Did You Know?
Below, a selection of interesting people, places, and things from the great borough of Brooklyn.
By Lindsy Van Gelder
Illustrations by Charlotte Farmer
The Teddy Bear
The creation of this childhood staple was sparked by, of all things, a shooting expedition. When Bed-Stuy store owner Morris Michtom saw a Washington Post cartoon of Theodore Roosevelt refusing to kill a black bear that had been captured for him during a 1902 hunting trip, his wife, Rose, sewed a plush velvet version of the animal. They put it in their shop window with the label “Teddy’s Bear.” It was a hit, so the Michtoms sent it to the president with a request for permission to make more with his name. The Ideal Novelty and Toy Company was born, and Roosevelt adopted the bear as the Republican Party symbol in the 1904 election.
Shirley Chisholm was the first African American woman elected to the United States Congress; she represented New York’s 14th District between 1969 and 1983. As if that weren’t impressive enough, in 1972, when she ran for president of the United States, she became both the first black candidate for a major party’s nomination and the first woman to run for the Democratic Party’s nomination.
The origins of the frankfurter remain as unclear as its ingredients, but we do know Coney Island has played a pivotal role in its ascendancy, beginning with German immigrant Charles Feltman. Some credit the pie vendor–turned-restaurateur with putting the wiener in a bun (he called it a red hot) so beachgoers could eat without the need for utensils or plates; this supposedly happened around 1869. In 1916, Nathan Handwerker left Feltman’s employ to open Nathan’s Famous at Surf and Stillwell Avenues, with the first hot-dog-eating contest occurring there on July 4, 1972.
The Myrtle Avenue el train at the intersection of Myrtle Avenue and Duffield Street (between what is now 15 MetroTech and 4 MetroTech), aka Old Myrt, opened in 1888 and operated for more than 80 years.
It’s a bit mind-boggling how many were born in Brooklyn, including the five talents at left.
Before there were Central and Prospect Parks, New Yorkers flocked to Brooklyn’s Green-Wood Cemetery, a rolling 478 acres of ponds, lush landscapes, and million-dollar views. Founded in 1838, Green-Wood was one of the first “rural cemeteries”—picturesque tracts used to replace church burial grounds that were filled to capacity. Among its permanent residents are artists Jean-Michel Basquiat and Louis Comfort Tiffany and physician Susan McKinney-Steward (at right), a Crown Heights native who was the third African American woman to earn a medical degree in the entire United States and the first in New York State.
In 1845, two Brooklyn confectioners started selling licorice whips and other treats through Young & Smylie, a new candy company they named after themselves. In 1929, that same business, known as the National Licorice Company following a merger, introduced Twizzlers to the world. They also played a role in the most monumental achievement in history, 1969’s Apollo 11 moon landing. After his “One small step” remark, Neil Armstrong supposedly delivered the second sentence uttered on the celestial body: “I could sure go for some Twizzlers right now.”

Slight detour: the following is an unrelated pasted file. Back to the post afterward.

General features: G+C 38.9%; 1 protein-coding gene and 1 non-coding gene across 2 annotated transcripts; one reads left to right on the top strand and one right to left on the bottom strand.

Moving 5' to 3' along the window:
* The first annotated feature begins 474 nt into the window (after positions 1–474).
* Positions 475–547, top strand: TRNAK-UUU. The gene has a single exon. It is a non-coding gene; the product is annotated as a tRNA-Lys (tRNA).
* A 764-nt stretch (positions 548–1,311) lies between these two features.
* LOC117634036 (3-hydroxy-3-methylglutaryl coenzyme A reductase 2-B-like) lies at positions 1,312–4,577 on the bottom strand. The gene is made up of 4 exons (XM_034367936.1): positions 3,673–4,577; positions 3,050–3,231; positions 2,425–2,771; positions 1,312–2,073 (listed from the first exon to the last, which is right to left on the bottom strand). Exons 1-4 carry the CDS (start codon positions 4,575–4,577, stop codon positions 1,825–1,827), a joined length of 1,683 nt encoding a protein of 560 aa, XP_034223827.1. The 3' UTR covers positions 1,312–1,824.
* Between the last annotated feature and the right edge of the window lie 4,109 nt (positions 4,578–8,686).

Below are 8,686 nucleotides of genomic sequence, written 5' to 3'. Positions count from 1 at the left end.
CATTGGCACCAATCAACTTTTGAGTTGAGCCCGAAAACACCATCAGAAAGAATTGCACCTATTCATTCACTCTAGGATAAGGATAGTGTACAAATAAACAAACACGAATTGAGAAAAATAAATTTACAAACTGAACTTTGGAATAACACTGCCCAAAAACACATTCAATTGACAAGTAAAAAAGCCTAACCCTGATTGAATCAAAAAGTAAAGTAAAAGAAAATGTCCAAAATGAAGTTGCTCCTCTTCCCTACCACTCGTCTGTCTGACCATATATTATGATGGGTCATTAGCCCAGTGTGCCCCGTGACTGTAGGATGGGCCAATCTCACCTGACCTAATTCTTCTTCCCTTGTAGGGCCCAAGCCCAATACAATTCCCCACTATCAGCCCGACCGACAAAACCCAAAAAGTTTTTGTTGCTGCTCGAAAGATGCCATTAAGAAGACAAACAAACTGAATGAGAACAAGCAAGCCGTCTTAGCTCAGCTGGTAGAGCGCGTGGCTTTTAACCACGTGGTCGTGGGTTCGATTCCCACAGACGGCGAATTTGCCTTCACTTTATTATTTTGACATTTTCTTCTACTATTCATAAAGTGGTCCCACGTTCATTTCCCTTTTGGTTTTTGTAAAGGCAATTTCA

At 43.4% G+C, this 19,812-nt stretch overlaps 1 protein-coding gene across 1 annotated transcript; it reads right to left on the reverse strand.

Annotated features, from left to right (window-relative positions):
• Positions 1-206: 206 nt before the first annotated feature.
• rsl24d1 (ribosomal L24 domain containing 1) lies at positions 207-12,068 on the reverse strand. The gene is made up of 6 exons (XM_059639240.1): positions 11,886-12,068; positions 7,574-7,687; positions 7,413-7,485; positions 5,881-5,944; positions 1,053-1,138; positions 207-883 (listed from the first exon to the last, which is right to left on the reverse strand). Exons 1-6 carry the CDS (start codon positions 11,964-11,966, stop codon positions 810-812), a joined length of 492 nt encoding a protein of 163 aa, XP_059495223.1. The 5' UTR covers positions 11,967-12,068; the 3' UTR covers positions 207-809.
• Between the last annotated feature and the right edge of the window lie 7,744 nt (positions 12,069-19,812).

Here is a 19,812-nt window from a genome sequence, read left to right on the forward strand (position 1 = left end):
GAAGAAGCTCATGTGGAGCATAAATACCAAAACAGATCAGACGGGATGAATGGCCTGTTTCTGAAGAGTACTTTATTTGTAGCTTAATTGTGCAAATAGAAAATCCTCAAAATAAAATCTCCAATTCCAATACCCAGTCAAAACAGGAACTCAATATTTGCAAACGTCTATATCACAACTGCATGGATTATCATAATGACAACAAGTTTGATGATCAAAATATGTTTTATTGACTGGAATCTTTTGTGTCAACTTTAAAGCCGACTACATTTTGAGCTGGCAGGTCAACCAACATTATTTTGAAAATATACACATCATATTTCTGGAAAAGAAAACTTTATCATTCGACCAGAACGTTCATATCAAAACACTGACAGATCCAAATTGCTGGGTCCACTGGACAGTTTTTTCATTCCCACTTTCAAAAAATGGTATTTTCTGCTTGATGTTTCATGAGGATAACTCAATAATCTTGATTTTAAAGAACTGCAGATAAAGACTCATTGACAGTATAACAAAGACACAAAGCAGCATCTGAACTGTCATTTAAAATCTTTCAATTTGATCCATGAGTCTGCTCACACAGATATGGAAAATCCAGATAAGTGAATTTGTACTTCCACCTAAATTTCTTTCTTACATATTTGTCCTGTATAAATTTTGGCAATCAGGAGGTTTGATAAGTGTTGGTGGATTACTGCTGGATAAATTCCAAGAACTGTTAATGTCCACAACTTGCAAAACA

It’s no wonder why the first bridge to connect Manhattan to Kings County has figured so prominently in literature, film, photography, and painting: a hybrid cable–stayed and suspension span opened in 1883, it’s a feat of engineering and design with a dramatic 14-year construction backstory. Among the most famous renderings are those by (clockwise from top left) Joseph Stella, Georgia O’Keeffe, Émile Renouf, and Andy Warhol.
Park Slope real estate is already pricey, but the allure of presidential history likely added to the value of 640 2nd Street—which recently sold for more than $4 million. In the mid-1980s, after graduating from Columbia University, Barack Obama lived on the historic brownstone’s top floor with his girlfriend Genevieve Cook, the daughter of an Australian diplomat.
Circa 1871, brothers John and Charles founded the eponymous Arbuckle Coffee Company, which helped change the way Americans consume caffeine. Previously, homeowners purchased raw green coffee beans, but they frequently rotted before they could be roasted on the buyers’ stovetops. Coffee-obsessed John thought it was worth trying to sell small bags of preroasted beans, and after lots of trial and error and patents, their DUMBO operation grew into the largest coffee company in the United States.
Though discovered in 1879, saccharin didn’t go big until 1957, when Benjamin Eisenstadt, owner of a Brooklyn Navy Yard cafeteria, created, marketed, and distributed a powdered form of the artificial sweetener. Eisenstadt received US patent number 3,625,711 for his creation—something he’d failed to do in the mid-1940s when he invented the modern-day sugar packet. Because of his earlier oversight, sugar manufacturers could steal his ingenious invention, which they did freely.
Landmark Building in Fort Greene
Now known as Skylight One Hanson, this commercial and residential property in Fort Greene was once the tallest building in the borough. For 91 years, Brooklynites have set their watches to the four-faced timepieces on the 512-foot-high landmark building; when installed in 1929, these clocks were the largest in the world.
On September 22, 1958, Elvis Presley left the building—well, the pier, actually—of the Brooklyn Army Terminal for an 18-month tour of duty in Germany. Completed in 1919 and designed by prominent architect Cass Gilbert, the innovative 4-million-square-foot complex spread across 95 acres in Sunset Park was, upon its construction, the largest concrete building on the planet. It has deployed millions of troops and is now home to local businesses and manufacturing including chocolatier Jacques Torres.